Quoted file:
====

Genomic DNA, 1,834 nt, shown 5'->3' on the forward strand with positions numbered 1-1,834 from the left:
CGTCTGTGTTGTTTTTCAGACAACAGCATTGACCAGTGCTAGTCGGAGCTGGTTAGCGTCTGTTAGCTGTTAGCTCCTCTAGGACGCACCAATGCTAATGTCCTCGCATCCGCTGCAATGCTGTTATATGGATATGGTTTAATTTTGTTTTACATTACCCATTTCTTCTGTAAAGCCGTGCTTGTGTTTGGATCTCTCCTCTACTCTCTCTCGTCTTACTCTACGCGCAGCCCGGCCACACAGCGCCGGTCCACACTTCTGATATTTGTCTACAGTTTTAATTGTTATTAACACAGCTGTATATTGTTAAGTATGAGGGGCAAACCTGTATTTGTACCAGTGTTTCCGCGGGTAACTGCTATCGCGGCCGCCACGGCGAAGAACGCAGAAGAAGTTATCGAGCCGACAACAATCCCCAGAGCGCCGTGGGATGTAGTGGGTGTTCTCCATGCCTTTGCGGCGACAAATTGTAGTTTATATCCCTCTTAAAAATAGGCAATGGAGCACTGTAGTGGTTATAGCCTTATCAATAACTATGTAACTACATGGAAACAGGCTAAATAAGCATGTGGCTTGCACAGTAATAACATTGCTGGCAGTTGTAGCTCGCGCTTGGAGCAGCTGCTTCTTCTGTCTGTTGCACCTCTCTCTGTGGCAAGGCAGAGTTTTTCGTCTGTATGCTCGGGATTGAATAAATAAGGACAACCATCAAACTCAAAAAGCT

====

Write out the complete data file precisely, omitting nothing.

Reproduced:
Genomic DNA, 1,834 nt, shown 5'->3' on the forward strand with positions numbered 1-1,834 from the left:
CGTCTGTGTTGTTTTTCAGACAACAGCATTGACCAGTGCTAGTCGGAGCTGGTTAGCGTCTGTTAGCTGTTAGCTCCTCTAGGACGCACCAATGCTAATGTCCTCGCATCCGCTGCAATGCTGTTATATGGATATGGTTTAATTTTGTTTTACATTACCCATTTCTTCTGTAAAGCCGTGCTTGTGTTTGGATCTCTCCTCTACTCTCTCTCGTCTTACTCTACGCGCAGCCCGGCCACACAGCGCCGGTCCACACTTCTGATATTTGTCTACAGTTTTAATTGTTATTAACACAGCTGTATATTGTTAAGTATGAGGGGCAAACCTGTATTTGTACCAGTGTTTCCGCGGGTAACTGCTATCGCGGCCGCCACGGCGAAGAACGCAGAAGAAGTTATCGAGCCGACAACAATCCCCAGAGCGCCGTGGGATGTAGTGGGTGTTCTCCATGCCTTTGCGGCGACAAATTGTAGTTTATATCCCTCTTAAAAATAGGCAATGGAGCACTGTAGTGGTTATAGCCTTATCAATAACTATGTAACTACATGGAAACAGGCTAAATAAGCATGTGGCTTGCACAGTAATAACATTGCTGGCAGTTGTAGCTCGCGCTTGGAGCAGCTGCTTCTTCTGTCTGTTGCACCTCTCTCTGTGGCAAGGCAGAGTTTTTCGTCTGTATGCTCGGGATTGAATAAATAAGGACAACCATCAAACTCAAAAAGCT